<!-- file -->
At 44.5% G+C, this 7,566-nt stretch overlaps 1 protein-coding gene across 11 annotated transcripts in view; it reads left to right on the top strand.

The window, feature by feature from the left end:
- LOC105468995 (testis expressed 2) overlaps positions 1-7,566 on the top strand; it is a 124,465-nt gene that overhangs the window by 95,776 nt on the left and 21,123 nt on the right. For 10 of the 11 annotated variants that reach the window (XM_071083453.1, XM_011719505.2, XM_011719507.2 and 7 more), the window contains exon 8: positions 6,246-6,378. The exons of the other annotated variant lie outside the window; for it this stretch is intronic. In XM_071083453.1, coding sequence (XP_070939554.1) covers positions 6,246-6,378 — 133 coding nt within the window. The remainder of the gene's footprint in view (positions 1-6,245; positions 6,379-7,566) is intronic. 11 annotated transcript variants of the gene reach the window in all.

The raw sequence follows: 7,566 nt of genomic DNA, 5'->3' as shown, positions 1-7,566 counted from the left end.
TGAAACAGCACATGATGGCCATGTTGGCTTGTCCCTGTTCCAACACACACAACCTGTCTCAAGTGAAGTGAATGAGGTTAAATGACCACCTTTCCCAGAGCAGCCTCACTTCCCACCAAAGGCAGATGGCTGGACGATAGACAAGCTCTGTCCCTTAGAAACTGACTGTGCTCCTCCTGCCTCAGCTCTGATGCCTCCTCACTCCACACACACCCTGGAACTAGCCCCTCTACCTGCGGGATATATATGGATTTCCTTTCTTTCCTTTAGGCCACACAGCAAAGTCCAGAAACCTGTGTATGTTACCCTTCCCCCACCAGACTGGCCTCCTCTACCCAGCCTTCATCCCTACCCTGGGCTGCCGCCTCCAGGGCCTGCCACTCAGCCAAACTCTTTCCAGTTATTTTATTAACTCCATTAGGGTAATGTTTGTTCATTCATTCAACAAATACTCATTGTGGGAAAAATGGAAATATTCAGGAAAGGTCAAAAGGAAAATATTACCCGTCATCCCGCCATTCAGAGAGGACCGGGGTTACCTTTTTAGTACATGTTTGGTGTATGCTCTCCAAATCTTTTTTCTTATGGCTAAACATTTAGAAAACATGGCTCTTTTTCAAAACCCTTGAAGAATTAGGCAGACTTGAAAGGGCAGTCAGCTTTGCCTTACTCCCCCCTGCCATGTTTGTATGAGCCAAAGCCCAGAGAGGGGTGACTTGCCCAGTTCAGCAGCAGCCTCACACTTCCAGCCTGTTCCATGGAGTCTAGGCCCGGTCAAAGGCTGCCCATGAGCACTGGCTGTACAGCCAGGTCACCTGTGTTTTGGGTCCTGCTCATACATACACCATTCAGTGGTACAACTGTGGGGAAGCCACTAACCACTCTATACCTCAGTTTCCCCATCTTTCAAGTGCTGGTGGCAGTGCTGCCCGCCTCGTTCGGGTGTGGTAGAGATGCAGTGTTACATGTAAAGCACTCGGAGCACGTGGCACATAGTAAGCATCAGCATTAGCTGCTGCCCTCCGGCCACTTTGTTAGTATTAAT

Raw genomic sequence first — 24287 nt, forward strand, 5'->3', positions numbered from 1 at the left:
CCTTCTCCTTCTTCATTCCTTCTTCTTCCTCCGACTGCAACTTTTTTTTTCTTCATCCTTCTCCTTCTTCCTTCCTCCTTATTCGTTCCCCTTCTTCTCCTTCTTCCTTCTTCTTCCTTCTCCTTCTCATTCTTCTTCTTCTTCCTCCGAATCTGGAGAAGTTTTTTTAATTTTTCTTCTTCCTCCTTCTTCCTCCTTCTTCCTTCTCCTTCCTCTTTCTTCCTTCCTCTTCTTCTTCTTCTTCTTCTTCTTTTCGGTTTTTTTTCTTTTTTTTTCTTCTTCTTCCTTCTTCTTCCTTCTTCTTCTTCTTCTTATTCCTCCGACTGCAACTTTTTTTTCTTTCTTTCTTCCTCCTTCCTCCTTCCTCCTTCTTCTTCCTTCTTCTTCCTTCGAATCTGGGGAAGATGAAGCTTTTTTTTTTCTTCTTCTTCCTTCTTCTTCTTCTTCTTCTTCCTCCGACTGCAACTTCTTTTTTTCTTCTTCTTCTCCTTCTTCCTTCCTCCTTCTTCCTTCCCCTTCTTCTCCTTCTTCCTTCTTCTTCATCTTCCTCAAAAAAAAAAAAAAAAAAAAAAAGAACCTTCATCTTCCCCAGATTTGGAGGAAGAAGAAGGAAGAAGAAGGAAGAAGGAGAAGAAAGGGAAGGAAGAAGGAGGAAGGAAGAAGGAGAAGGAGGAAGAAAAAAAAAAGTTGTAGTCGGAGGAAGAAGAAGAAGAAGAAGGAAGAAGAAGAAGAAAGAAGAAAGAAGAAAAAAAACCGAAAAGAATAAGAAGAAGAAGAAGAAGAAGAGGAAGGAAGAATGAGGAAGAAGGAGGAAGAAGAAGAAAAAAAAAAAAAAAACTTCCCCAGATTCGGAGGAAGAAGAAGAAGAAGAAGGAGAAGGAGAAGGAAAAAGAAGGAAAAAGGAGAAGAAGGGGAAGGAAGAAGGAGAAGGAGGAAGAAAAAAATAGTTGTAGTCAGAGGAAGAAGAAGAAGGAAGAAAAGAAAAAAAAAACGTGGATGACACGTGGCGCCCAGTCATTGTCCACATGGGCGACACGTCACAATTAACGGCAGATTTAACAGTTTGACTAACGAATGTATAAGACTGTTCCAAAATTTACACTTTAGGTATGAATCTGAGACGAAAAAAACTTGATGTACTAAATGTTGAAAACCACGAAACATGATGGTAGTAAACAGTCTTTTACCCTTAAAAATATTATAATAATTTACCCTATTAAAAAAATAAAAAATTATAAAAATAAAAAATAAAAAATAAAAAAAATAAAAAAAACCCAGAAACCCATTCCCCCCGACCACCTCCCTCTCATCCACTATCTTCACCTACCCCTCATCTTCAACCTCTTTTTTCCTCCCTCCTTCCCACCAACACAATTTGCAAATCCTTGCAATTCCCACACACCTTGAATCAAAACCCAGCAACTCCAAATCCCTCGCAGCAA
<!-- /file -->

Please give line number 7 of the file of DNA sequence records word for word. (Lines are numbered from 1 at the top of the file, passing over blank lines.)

CCTTCTCCTTCTTCATTCCTTCTTCTTCCTCCGACTGCAACTTTTTTTTTCTTCATCCTTCTCCTTCTTCCTTCCTCCTTATTCGTTCCCCTTCTTCTCCTTCTTCCTTCTTCTTCCTTCTCCTTCTCATTCTTCTTCTTCTTCCTCCGAATCTGGAGAAGTTTTTTTAATTTTTCTTCTTCCTCCTTCTTCCTCCTTCTTCCTTCTCCTTCCTCTTTCTTCCTTCCTCTTCTTCTTCTTCTTCTTCTTCTTTTCGGTTTTTTTTCTTTTTTTTTCTTCTTCTTCCTTCTTCTTCCTTCTTCTTCTTCTTCTTATTCCTCCGACTGCAACTTTTTTTTCTTTCTTTCTTCCTCCTTCCTCCTTCCTCCTTCTTCTTCCTTCTTCTTCCTTCGAATCTGGGGAAGATGAAGCTTTTTTTTTTCTTCTTCTTCCTTCTTCTTCTTCTTCTTCTTCCTCCGACTGCAACTTCTTTTTTTCTTCTTCTTCTCCTTCTTCCTTCCTCCTTCTTCCTTCCCCTTCTTCTCCTTCTTCCTTCTTCTTCATCTTCCTCAAAAAAAAAAAAAAAAAAAAAAAGAACCTTCATCTTCCCCAGATTTGGAGGAAGAAGAAGGAAGAAGAAGGAAGAAGGAGAAGAAAGGGAAGGAAGAAGGAGGAAGGAAGAAGGAGAAGGAGGAAGAAAAAAAAAAGTTGTAGTCGGAGGAAGAAGAAGAAGAAGAAGGAAGAAGAAGAAGAAAGAAGAAAGAAGAAAAAAAACCGAAAAGAATAAGAAGAAGAAGAAGAAGAAGAGGAAGGAAGAATGAGGAAGAAGGAGGAAGAAGAAGAAAAAAAAAAAAAAAACTTCCCCAGATTCGGAGGAAGAAGAAGAAGAAGAAGGAGAAGGAGAAGGAAAAAGAAGGAAAAAGGAGAAGAAGGGGAAGGAAGAAGGAGAAGGAGGAAGAAAAAAATAGTTGTAGTCAGAGGAAGAAGAAGAAGGAAGAAAAGAAAAAAAAAACGTGGATGACACGTGGCGCCCAGTCATTGTCCACATGGGCGACACGTCACAATTAACGGCAGATTTAACAGTTTGACTAACGAATGTATAAGACTGTTCCAAAATTTACACTTTAGGTATGAATCTGAGACGAAAAAAACTTGATGTACTAAATGTTGAAAACCACGAAACATGATGGTAGTAAACAGTCTTTTACCCTTAAAAATATTATAATAATTTACCCTATTAAAAAAATAAAAAATTATAAAAATAAAAAATAAAAAATAAAAAAAATAAAAAAAACCCAGAAACCCATTCCCCCCGACCACCTCCCTCTCATCCACTATCTTCACCTACCCCTCATCTTCAACCTCTTTTTTCCTCCCTCCTTCCCACCAACACAATTTGCAAATCCTTGCAATTCCCACACACCTTGAATCAAAACCCAGCAACTCCAAATCCCTCGCAGCAA